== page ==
Pop culture obsessives writing for the pop culture obsessed.

A former teen idol found his voice by trying someone else’s

In Hear This, A.V. Club writers sing the praises of songs they know well. This week: Some of our all-time favorite covers.


Scott Walker, “My Death” (1967)

There’s no figure in modern music—or any other medium, for that matter—like Scott Walker, the American-born teen idol who seemed like the antithesis of cool in the mid-1960s, but unexpectedly reinvented himself, first as the morbid highbrow romantic of the string-drenched studio album, and then as an enigmatic icon of the avant-garde and experimental. And like so many original and idiosyncratic artists, Walker first discovered his voice through imitation and hero worship. Having found success and stardom in the U.K. as the baritone voice of melodramatic hit-makers The Walker Brothers, Walker seemed to want try being someone else—namely, he wanted to be the worldly, sardonic Belgian singer-songwriter Jacques Brel.

A little background: Walker, whose real name is Noel Engel, was scoped out as a musical talent in his early teens, and had been putting out rock and roll and light pop singles for years before he joined Gary Leeds and John Maus to form The Walker Brothers and relocate to London. It’s important to note that The Walker Brothers did not make boring music: They recorded gorgeous baroque pop and blue-eyed soul, but they also never sounded like a rock band, despite technically being one; in the era of the British Invasion, the blues revival, and the rockification of folk, The Walker Brothers were covering lesser-known Frankie Valli singles. (Admittedly, they also covered Bob Dylan, but so did everyone back then.)

Walker—who was originally the trio’s bassist and harmony vocalist, but sang lead on all of their hits—was part of the first generation of gloomy young people to get obsessed with Ingmar Bergman movies and existentialist philosophy. He was also a born crooner with no substantial interest in the hard stuff of rock—which, ironically, would eventually lead him to make music that was more intense and abrasive than anything recorded by his peers. (This is, after all, a guy whose most recent album is a collaboration with Sunn O))).) Walker was a distinctive singer, but he was also a budding songwriter, with B-sides like “Archangel” and “Mrs. Murphy” showcasing a uniquely dark dramatic sensibility.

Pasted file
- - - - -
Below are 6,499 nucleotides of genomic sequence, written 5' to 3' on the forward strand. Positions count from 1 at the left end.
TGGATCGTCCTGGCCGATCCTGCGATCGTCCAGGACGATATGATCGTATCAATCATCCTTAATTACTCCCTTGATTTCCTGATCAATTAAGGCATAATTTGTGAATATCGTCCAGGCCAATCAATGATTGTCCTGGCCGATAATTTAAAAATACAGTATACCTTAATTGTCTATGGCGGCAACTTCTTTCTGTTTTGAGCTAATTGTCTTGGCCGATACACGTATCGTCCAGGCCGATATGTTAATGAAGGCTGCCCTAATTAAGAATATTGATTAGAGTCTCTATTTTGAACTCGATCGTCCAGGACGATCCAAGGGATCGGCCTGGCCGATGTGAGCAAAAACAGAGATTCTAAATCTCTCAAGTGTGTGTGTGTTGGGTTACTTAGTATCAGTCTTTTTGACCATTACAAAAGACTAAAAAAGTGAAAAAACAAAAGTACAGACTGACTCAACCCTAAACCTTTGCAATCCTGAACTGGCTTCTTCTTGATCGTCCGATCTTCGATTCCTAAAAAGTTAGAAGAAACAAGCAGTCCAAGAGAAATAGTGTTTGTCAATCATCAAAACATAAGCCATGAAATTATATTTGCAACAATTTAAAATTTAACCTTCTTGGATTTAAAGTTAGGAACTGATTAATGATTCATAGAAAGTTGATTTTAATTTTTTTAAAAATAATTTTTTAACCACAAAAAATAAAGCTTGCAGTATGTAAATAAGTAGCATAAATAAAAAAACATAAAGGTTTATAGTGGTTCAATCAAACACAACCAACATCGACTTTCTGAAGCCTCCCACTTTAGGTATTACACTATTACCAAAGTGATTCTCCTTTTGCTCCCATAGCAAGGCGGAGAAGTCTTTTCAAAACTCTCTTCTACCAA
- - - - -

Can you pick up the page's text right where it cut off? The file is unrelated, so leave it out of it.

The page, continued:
But the big creative leap forward came when Walker discovered himself in someone else—in Brel, who was already hugely popular in France and Belgium, and had begun to make inroads in the English-speaking world through translated covers. It took four increasingly ambitious solo albums (plus the companion album to his BBC TV show, of which no footage survives) for Walker to release an LP of completely original material: 1969’s Scott 4, a stone-cold masterpiece that also turned out to be a commercial failure. Fascinated by totalitarianism, death, prostitution, the trauma of war, and general all-around seediness, the songwriter’s mature work has its roots in his Brel interpretations, which gave him his first opportunities to play with taboo subjects and language. (Walker’s first solo single, the Brel cover “Jackie,” was banned from airplay by the BBC, but still charted and made Scott 2 into an unlikely No. 1 hit.)

There are three Brel covers on Walker’s first solo album, Scott, one of which he downright owns. That song is “My Death,” an interpretation of Brel’s “La Mort” that sounds like a drowned body bobbing in a fogged-up harbor at night, with tremolo guitar and spider-like harpsichord moving over a lush, doomed backdrop of horns and strings. The other Brel songs on Scott—including the album-closing rendition of “Amsterdam,” one of the Brel’s greatest songs—are good, but they still constitute not much more than rousing, faithful performances of someone else’s material. “My Death,” however, is in a completely different landscape—a strange, morbid sonic world. Walker might not have written it, but it’s still one of his great songs, a foreboding shiver of lush pop that represents the moment where his sensibility as an album artist began to mature, and the start of a line that can be traced all the way to “Patriot (A Single)” and beyond.


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